1.To work together, especially in a joint intellectual effort.
2.To cooperate treasonably, as with an enemy occupation force in one’s country.

Instead, I considered the root word’s indication of a relationship with the word ‘elaborate,’ which I like much more:
1.Planned or executed with painstaking attention to numerous parts or details
2.Intricate and rich in detail

What if we collaborate in a way that allows each of the individuals on a team to bring the best of our capabilities, knowledge, and training (intricate, and rich in detail), woven together to address a complex, challenging problem, in an aspirational way.

So I created my own word – co-elaborate, which I define as:
To work collectively and cooperatively
in a team
for higher purpose

Indeed, what if?

ReImagine Science presents ‘The Fragility of Knowledge: Science in a Time of Transition’ at In2Thinking Network Forum

In2Thinking, hosted by William Bellows from Aerojet Rocketdyne, brings together engineers from around the globe to discuss how we 'think' together

In2Thinking, hosted by William Bellows from Aerojet Rocketdyne, brings together engineers from around the globe to discuss how we ‘think’ together

Kennan Salinero, President of ReImagine Science, joined a number of members of the aerospace industry in June 2014 to share what she believes are the major paradigm shifts currently confronting the sciences.

In2Thinking is a community lead by the visionary Bill Bellows, who grounds his approaches to training, work, and workplace culture on the theories and studies of Russell Ackoff, Edward de Bono, W. Edwards Deming, Tom Johnson, Peter Senge, Genichi Taguchi, and other world-renowned business practitioners and theorists.

The In2Thinking network is a robust resource for ReImagine Science, enabling learning to migrate from the highly technical engineering sector into the basic research community.

In2IN2014ForumBrochure

Rescuing Biomedical Science: ASBMB hosts stakeholder meeting at annual conference

ASBMB HeaderAgenda ASBMB

“Rescuing Biomedical Science from its Systemic Flaws”  by Bruce Alberts, Marc Kirschner, Shirley Tilghman and Harold Varmus noted the American Society for Biochemistry and Molecular Biology would be hosting a panel discussion of key stakeholder representatives on April 27, 2014 at the 2014 Experimental Biology meeting in San Diego, so we got ourselves invited.

The room at the San Diego Conference center reserved for this panel presentation was fairly well populated, but certainly not packed.

Attendees showed a great deal of interest in the material presented by the panelists, particularly those of Paula Stephan, who authored the book “How Economics Shapes Science,” which she writes about here.

As people stepped up to the microphone, they suggested solutions – ones that would solve a particular facet of this multi-faceted issue.

We feel there is a place for a bigger umbrella to envelope not only issues of workforce employment and grant levels, but to connect to the larger picture of society, as well as societal hopes and dreams for what science can bring to the table.  The large, complex, and accelerating number of global challenges bespeak a seemingly bottomless set of problems for our next generation(s) of scientists – scientists that would be well served by unfettered creativity and problem-based collaborative approaches.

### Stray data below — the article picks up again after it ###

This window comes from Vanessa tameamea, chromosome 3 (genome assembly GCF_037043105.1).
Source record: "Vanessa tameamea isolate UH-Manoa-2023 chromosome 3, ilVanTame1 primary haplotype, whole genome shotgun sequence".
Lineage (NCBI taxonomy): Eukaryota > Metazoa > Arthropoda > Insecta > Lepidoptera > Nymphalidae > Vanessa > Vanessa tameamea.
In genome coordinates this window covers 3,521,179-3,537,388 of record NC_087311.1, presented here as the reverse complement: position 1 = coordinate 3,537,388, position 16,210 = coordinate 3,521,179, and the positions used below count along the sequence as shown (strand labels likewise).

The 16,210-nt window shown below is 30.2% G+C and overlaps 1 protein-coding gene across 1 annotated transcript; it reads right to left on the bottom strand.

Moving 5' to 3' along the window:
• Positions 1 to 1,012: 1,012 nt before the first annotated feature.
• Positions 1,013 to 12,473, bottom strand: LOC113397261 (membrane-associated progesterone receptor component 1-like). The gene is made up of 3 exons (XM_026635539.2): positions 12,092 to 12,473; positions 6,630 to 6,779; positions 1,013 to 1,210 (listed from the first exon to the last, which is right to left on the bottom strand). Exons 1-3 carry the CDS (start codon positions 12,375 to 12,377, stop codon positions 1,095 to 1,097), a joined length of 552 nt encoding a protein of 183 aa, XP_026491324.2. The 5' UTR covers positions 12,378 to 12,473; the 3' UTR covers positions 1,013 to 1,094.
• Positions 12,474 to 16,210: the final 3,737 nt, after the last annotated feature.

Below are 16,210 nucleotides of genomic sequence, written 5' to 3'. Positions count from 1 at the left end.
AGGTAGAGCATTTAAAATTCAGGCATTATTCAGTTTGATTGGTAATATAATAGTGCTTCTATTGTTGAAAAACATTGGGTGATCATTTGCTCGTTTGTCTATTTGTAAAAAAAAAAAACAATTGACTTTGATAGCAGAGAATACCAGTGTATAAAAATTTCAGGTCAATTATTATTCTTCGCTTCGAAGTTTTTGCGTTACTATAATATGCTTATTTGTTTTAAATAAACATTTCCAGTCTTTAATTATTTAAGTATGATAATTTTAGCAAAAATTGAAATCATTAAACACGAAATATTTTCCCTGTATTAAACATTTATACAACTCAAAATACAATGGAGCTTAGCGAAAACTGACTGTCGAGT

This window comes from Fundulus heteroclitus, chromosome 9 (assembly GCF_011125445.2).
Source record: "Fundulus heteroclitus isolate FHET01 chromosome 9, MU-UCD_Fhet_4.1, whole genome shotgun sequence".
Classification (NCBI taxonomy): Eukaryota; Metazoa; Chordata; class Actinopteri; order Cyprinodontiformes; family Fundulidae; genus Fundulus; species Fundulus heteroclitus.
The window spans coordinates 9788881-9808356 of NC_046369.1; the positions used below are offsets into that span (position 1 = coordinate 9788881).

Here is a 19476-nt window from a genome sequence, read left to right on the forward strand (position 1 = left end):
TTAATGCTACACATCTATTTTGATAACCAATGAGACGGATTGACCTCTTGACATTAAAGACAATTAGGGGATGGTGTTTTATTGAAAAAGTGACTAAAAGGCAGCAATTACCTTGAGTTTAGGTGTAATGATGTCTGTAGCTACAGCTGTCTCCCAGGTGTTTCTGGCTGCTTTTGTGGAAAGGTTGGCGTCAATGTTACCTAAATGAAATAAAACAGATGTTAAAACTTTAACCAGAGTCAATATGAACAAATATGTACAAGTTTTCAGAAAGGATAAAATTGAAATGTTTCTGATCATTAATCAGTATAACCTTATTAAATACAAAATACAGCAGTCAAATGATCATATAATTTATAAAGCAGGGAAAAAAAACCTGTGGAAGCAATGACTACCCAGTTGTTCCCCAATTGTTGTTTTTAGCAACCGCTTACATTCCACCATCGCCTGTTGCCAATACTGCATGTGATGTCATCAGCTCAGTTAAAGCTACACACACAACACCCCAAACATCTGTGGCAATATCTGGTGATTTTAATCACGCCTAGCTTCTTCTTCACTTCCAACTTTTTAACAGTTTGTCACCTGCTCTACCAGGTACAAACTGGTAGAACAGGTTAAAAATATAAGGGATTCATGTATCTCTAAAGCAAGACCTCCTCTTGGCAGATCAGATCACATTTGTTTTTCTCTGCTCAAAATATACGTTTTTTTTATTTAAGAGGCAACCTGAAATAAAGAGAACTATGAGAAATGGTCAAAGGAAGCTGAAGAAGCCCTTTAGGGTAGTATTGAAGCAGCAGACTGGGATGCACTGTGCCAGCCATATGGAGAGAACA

Mapping the Systems of Science and Technology: Tools for Teamwork

Systems Mapping

‘Mapping the Systems of Science and Technology:  Assessing Tools for Teamwork’ was the next stage in convening critical conversations for the future of science and technology.  This hands-on working conference included ‘Tools Tueday’ with an intro to mindfulness training (used since 2006 at Genentech-Roche) and a workshop based on Boal’s work by experts in team dynamics.  We explored a) the importance of impacts of workplace culture on individual and team performance b) key challenges in our systems of science and technology and c) some attributes of effective collaboration.

The program for the event:

Mapping the Systems of Science and Technology

Science ‘UnSummit’ 2012: Innovation – a Global Conversation

Science 'UnSummit' 2012, part of the USA Science and Engineering Festival in Washington DC

Science ‘UnSummit’ 2012, part of the USA Science and Engineering Festival in Washington DC

In our second Science ‘UnSummit’ event, hosted at the Artisphere in Arlington Virginia, we shared best practices and learned how cross-functional teams, communication practices, and open leadership can inform the science of innovation. Our mission was to continue to support innovation and the sharing and development of new ideas at the forefront of science and technology.

Part of the USA Science and Engineering Festival, this ‘think tank’ portion of the festival continued to draw participants from various scientific sectors, including the National Institutes of Health, the National Science Foundation, the AAAS Science Policy Fellows program, Emerging Leaders in Science and Society (ELISS), the Council on Competitiveness, the Rhode Island School of Design, practitioners of Scrum and Agile, and top research universities.

Individual and collective leadership were nurtured in order to develop new ideas and explore current successes on the innovation frontier.

Science ‘UnSummit’ 2012 – Program